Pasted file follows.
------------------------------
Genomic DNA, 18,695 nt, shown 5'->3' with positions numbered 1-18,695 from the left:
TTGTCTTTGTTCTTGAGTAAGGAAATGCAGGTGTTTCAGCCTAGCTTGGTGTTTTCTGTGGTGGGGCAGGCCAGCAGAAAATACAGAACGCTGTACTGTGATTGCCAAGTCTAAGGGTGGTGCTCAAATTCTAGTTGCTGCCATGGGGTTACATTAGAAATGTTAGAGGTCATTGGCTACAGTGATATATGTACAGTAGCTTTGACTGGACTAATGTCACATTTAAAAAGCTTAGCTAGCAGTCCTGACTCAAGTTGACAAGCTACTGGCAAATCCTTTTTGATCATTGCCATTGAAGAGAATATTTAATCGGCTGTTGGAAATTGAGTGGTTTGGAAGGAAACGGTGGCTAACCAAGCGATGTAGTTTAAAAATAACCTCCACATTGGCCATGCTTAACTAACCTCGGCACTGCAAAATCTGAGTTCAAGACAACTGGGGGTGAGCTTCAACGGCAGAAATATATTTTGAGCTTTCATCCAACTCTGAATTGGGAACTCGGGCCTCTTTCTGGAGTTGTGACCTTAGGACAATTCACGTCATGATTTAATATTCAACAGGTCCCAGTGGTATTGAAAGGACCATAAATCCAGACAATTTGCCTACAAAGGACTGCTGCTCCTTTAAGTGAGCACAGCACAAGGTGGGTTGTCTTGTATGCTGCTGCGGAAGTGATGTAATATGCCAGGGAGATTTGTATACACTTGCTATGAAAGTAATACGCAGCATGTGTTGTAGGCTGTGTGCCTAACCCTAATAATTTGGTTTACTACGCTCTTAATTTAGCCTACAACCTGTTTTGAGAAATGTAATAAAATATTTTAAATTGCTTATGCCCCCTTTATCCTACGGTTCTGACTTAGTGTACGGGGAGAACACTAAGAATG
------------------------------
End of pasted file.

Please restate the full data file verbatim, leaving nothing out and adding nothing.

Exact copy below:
Genomic DNA, 18,695 nt, shown 5'->3' with positions numbered 1-18,695 from the left:
TTGTCTTTGTTCTTGAGTAAGGAAATGCAGGTGTTTCAGCCTAGCTTGGTGTTTTCTGTGGTGGGGCAGGCCAGCAGAAAATACAGAACGCTGTACTGTGATTGCCAAGTCTAAGGGTGGTGCTCAAATTCTAGTTGCTGCCATGGGGTTACATTAGAAATGTTAGAGGTCATTGGCTACAGTGATATATGTACAGTAGCTTTGACTGGACTAATGTCACATTTAAAAAGCTTAGCTAGCAGTCCTGACTCAAGTTGACAAGCTACTGGCAAATCCTTTTTGATCATTGCCATTGAAGAGAATATTTAATCGGCTGTTGGAAATTGAGTGGTTTGGAAGGAAACGGTGGCTAACCAAGCGATGTAGTTTAAAAATAACCTCCACATTGGCCATGCTTAACTAACCTCGGCACTGCAAAATCTGAGTTCAAGACAACTGGGGGTGAGCTTCAACGGCAGAAATATATTTTGAGCTTTCATCCAACTCTGAATTGGGAACTCGGGCCTCTTTCTGGAGTTGTGACCTTAGGACAATTCACGTCATGATTTAATATTCAACAGGTCCCAGTGGTATTGAAAGGACCATAAATCCAGACAATTTGCCTACAAAGGACTGCTGCTCCTTTAAGTGAGCACAGCACAAGGTGGGTTGTCTTGTATGCTGCTGCGGAAGTGATGTAATATGCCAGGGAGATTTGTATACACTTGCTATGAAAGTAATACGCAGCATGTGTTGTAGGCTGTGTGCCTAACCCTAATAATTTGGTTTACTACGCTCTTAATTTAGCCTACAACCTGTTTTGAGAAATGTAATAAAATATTTTAAATTGCTTATGCCCCCTTTATCCTACGGTTCTGACTTAGTGTACGGGGAGAACACTAAGAATG